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Tuesday, November 24, 2015

Awards Watch: The Endlessly Creepy Austrian Horror, GOODNIGHT MOMMY

I swear, if I wasn't running late for my second event of the night, I would have stood up in the theater and did a long slow clap after watching the Austrian horror, GOODNIGHT MOMMY. Not only because it was great (and deeply disturbing), but because I think I have been so deprived of good films that this one came as such a needed welcome. Seriously, it is the only "awards worthy" film so far this season that is actually worthy of an award. (Yeah, I said it).

GOODNIGHT MOMMY came out a few months ago in the U.S., so you've probably already heard that is not what it presents itself to be. In fact, it is way, way more demented. Unlike too many modern mainstream horror films, this one takes time for the audience to get to know each of the characters and their surroundings, building an unsettling intensity the whole time. What we know right from the beginning is that Lukas and Elias are 9-year-old twin boys who spend most of their days roughhousing and running around their spacious yard --and as far away from their now unrecognizable mother whose face is completely hidden behind layers of bandages. Unusual personality shifts like completely ignoring one of the twins, locking them in their room, and generally being both physically and emotionally distant toward them lead Lukas and Elias to believe that their real mother has been replaced by some evil proxy. And so, they react accordingly.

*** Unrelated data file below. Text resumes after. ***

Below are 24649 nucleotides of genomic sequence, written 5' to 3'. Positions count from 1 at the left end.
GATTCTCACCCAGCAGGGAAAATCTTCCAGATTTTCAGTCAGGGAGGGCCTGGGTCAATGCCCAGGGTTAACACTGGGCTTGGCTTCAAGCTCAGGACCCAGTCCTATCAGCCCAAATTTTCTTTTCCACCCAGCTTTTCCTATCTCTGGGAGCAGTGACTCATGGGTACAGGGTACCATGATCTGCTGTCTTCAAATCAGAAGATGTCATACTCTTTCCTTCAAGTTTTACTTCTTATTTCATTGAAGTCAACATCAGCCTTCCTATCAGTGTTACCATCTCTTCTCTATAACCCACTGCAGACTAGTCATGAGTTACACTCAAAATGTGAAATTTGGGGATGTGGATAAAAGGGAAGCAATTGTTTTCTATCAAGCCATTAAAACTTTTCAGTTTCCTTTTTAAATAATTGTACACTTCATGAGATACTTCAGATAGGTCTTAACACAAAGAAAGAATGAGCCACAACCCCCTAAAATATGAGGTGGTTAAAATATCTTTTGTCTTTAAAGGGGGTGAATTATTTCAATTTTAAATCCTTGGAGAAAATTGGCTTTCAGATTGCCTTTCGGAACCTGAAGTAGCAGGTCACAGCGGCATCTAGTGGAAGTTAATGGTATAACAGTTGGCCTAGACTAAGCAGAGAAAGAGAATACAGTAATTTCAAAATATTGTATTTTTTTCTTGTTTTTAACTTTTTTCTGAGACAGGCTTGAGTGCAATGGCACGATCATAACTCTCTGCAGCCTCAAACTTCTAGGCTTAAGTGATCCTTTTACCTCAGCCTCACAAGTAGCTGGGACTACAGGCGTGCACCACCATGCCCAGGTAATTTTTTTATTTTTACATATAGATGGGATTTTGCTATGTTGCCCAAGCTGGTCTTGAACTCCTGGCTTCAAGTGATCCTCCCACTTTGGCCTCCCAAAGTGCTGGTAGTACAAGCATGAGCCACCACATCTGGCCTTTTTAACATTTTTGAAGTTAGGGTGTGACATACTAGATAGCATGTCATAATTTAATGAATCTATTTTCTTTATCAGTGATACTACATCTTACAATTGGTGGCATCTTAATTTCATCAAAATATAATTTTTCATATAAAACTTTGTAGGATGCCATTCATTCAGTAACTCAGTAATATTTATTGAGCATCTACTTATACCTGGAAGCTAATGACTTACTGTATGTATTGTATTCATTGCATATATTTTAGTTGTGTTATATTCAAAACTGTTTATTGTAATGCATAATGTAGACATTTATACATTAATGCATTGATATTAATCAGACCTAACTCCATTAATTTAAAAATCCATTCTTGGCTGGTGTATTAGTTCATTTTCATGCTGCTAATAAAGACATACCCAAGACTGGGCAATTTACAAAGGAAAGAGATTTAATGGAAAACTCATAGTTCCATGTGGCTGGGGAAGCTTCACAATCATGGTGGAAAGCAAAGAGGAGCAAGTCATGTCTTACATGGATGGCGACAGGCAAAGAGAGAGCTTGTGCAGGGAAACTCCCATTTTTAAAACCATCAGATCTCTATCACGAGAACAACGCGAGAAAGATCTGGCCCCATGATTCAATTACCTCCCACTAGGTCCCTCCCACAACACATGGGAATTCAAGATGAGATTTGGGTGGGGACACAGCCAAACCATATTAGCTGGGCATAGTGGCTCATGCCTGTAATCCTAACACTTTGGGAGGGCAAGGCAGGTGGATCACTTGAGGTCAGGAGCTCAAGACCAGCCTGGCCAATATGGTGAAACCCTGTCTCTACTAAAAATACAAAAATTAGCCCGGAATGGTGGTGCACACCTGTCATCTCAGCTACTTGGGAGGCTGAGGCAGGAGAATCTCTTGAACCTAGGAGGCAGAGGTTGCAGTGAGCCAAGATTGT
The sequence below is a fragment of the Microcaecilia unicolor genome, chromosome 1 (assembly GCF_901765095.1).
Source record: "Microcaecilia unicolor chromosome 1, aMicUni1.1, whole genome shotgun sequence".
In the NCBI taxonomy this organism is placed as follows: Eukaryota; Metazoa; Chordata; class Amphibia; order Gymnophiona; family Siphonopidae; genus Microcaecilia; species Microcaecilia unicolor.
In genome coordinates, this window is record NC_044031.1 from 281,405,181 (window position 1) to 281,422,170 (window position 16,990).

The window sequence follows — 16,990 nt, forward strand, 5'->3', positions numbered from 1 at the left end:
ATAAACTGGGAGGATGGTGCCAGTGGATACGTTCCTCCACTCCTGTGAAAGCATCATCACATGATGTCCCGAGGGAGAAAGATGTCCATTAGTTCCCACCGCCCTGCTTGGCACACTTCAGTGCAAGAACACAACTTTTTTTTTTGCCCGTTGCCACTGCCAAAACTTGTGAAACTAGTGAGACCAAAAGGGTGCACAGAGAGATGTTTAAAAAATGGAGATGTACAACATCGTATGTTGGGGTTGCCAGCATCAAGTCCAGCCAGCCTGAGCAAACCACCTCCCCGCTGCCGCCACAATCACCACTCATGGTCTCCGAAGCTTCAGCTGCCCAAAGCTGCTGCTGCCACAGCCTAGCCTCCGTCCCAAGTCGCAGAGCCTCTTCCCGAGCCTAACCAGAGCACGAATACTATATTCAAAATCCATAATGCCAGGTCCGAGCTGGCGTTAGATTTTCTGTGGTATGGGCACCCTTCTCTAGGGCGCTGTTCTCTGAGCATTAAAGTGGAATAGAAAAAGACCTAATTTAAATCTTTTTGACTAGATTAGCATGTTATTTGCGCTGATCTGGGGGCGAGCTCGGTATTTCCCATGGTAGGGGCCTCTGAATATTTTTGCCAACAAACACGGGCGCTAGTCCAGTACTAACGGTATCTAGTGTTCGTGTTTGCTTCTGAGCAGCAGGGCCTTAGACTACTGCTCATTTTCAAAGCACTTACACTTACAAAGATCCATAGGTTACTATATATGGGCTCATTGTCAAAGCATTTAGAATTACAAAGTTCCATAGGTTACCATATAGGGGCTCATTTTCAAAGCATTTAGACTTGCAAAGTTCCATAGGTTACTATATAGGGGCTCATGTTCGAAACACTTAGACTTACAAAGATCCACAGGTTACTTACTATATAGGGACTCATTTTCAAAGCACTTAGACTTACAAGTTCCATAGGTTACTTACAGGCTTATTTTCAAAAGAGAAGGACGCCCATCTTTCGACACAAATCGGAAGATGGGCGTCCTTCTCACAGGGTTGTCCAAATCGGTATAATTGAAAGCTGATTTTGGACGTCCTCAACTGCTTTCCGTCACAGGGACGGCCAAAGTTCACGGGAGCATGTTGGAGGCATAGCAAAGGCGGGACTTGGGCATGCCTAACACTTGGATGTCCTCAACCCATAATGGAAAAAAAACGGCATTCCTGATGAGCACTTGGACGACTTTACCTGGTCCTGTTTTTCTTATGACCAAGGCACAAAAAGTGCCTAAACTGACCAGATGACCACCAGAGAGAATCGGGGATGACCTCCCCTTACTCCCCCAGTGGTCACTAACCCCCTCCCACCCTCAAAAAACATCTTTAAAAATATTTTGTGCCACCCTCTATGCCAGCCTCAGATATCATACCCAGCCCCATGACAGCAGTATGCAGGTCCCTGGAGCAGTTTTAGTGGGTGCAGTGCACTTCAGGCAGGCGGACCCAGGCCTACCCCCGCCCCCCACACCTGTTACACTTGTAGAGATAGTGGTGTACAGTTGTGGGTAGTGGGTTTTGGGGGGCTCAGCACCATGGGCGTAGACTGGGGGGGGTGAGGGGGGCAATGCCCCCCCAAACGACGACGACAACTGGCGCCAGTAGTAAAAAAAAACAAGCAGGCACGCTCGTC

While it doesn't spark endless conversations like, say, A Girl Walks Home Alone at Night or Babadook, there is something special about GOODNIGHT MOMMY in that it has an compelling enough plot that doesn't rely as much on socio-political commentary as it does genuine eeriness and rage--classic horror devices. Writer/director team Severin Fiala and Veronika Franz are exquisite at building and sustaining intensity throughout the film, which you never know which direction it will take. Showing a mastery in creating moody atmosphere in even the smallest of rooms, both filmmakers seem to understand that the audience may guess the crazy ending beforehand. But you're still squirming in your seat as you watch the increasingly creepy events unfold.

Rating: B+ (**** out of *****)

Watch the trailer:


Brittani Burnham said...

My theater got this, but I skipped it. I spoiled the ending for myself and it felt really typical. I'm sure I'll give it another shot on DVD. I'm glad you liked it.

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